- Quarles, Charles (2011). "The resurrection of Jesus: a new historiographical approach". Journal of the Evangelical Theological Society. 54 (4): 839–44.
- "Faith Under Fire: Michael Licona and Elaine Pagels". You tube. Google. Retrieved 1 August 2014.
- "Faculty Page". Houston Baptist University. Retrieved 1 August 2014.
- "Curriculum Vitae" (PDF). Risen Jesus. February 28, 2018. Retrieved February 28, 2017.
- "Short Bio". Risen Jesus. Retrieved 2 October 2017.
- "Why Are There Differences in the Gospels" (You tube) (video). Google. Retrieved 29 June 2014.
- Licona, Michael R. (2010). The resurrection of Jesus : a new historiographical approach (2nd print. ed.). Downers Grove, Ill.: IVP Academic. pp. 611–612. ISBN 0830827196.
- Anderson, Garwood. "Review Essay". Academia. Retrieved 31 July 2014.
- "A Roundtable Discussion with Michael Licona on The Resurrection of Jesus: A New Historiographical Approach" (PDF). Southeastern Theological Review. 3 (1): 71–98. 2012. Retrieved 28 August 2014.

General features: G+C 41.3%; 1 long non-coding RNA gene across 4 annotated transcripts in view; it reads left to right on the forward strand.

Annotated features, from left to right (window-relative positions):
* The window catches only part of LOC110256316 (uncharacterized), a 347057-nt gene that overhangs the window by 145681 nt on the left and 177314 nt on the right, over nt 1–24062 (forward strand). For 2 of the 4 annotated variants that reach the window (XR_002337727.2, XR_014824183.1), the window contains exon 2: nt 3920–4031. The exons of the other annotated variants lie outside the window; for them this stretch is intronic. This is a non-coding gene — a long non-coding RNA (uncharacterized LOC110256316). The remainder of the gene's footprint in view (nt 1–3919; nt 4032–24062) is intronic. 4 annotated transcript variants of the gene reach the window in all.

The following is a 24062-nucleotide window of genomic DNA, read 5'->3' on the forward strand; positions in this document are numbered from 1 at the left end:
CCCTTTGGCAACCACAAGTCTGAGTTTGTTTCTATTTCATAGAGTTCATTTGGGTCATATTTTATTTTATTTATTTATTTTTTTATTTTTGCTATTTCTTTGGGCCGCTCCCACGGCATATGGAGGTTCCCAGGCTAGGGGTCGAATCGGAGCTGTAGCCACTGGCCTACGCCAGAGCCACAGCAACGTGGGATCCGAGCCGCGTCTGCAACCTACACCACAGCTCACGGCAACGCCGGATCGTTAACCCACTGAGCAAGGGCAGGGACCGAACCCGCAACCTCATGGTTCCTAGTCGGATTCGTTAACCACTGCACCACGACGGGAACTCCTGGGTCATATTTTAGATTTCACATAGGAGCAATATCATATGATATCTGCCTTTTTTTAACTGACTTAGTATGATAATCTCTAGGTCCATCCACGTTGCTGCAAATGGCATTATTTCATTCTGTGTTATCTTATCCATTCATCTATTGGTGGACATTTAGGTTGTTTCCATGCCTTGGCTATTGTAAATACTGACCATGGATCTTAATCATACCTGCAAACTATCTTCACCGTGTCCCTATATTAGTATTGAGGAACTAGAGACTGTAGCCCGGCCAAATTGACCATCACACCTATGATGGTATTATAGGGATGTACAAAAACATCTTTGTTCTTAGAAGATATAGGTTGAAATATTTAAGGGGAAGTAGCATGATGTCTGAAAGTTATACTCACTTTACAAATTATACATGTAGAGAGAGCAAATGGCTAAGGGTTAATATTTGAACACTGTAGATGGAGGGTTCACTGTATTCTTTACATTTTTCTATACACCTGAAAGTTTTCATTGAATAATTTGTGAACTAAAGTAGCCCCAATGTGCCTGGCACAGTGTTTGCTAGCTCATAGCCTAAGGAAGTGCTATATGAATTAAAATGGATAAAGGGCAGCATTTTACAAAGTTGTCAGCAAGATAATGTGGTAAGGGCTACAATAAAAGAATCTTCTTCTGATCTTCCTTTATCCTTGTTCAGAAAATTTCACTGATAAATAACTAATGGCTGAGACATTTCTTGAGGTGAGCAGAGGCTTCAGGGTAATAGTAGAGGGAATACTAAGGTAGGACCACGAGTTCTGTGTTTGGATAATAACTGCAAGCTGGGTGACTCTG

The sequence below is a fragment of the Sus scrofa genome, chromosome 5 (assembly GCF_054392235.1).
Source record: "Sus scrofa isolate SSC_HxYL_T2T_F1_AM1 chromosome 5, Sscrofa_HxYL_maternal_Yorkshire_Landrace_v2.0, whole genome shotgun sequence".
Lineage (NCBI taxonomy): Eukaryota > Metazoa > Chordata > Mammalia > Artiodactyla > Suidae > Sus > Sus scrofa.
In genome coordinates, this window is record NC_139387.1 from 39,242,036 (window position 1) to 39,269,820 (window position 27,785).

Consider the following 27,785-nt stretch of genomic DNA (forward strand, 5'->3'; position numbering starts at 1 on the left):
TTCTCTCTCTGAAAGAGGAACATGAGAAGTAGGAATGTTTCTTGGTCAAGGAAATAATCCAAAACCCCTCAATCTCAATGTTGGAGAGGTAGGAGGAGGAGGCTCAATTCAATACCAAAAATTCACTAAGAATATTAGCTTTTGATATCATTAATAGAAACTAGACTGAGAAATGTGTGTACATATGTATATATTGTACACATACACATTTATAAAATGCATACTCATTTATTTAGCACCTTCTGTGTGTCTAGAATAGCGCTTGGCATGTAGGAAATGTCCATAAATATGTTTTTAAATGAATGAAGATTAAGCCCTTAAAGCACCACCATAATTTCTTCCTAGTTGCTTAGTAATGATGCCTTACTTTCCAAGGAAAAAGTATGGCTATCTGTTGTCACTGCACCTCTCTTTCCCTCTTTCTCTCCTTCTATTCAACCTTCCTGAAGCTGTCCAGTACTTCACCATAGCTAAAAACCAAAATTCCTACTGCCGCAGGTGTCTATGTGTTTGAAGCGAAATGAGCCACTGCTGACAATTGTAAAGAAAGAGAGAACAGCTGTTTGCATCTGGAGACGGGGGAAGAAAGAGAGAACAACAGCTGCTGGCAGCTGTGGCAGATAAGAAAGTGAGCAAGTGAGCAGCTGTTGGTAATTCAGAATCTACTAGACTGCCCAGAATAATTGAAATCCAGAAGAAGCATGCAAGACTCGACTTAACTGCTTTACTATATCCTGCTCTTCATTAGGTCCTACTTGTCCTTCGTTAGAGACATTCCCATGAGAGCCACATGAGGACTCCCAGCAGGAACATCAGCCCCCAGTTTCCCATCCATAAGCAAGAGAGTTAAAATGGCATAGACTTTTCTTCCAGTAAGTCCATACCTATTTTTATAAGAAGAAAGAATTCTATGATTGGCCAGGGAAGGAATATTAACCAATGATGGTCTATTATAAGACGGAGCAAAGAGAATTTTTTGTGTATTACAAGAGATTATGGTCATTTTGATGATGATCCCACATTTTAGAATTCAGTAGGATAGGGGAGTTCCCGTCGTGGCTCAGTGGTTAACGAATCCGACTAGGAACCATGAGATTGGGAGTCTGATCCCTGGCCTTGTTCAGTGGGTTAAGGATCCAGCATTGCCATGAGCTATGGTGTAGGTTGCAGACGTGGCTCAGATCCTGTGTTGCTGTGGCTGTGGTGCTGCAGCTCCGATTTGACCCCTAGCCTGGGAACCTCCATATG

- Geisler, Norman, Mike Licona inerrancy worse.
- "Interpretation sparks Theology debate", Christianity today, Nov 2011.
- Michael Licona response to Norm Geisler (World wide web log) (press release), Reclaiming the mind, Sep 2011.
- Euangelion (2011-09-14). "Michael Licona on the Resurrection of Jesus". Euangelion. Retrieved 2018-01-11.
- "Roundtable Discussion - Risen Jesus, Inc". Risen Jesus, Inc. 2015-07-04. Retrieved 2018-01-11.
- http://www.considerthereasons.com/2014/09/the-alarmist-artbitrary-spotlight.html (accessed 07/2017)
- Mohler, Albert. "Biblical Inerrancy and the Licona Controversy". The Christian Post. Retrieved 29 June 2014.
- "Bart Ehrman & Mike Licona Discuss Decisions". Risen Jesus. Retrieved 29 June 2014.
- "On Chicago's Muddy Waters". Risen Jesus. Retrieved 29 June 2014.
- Peters, Nick. "Deeper Waters". Word press. Retrieved 17 February 2017.
- Peters, Nick. "Deeper Waters Podcast". Word press. Retrieved 17 February 2017.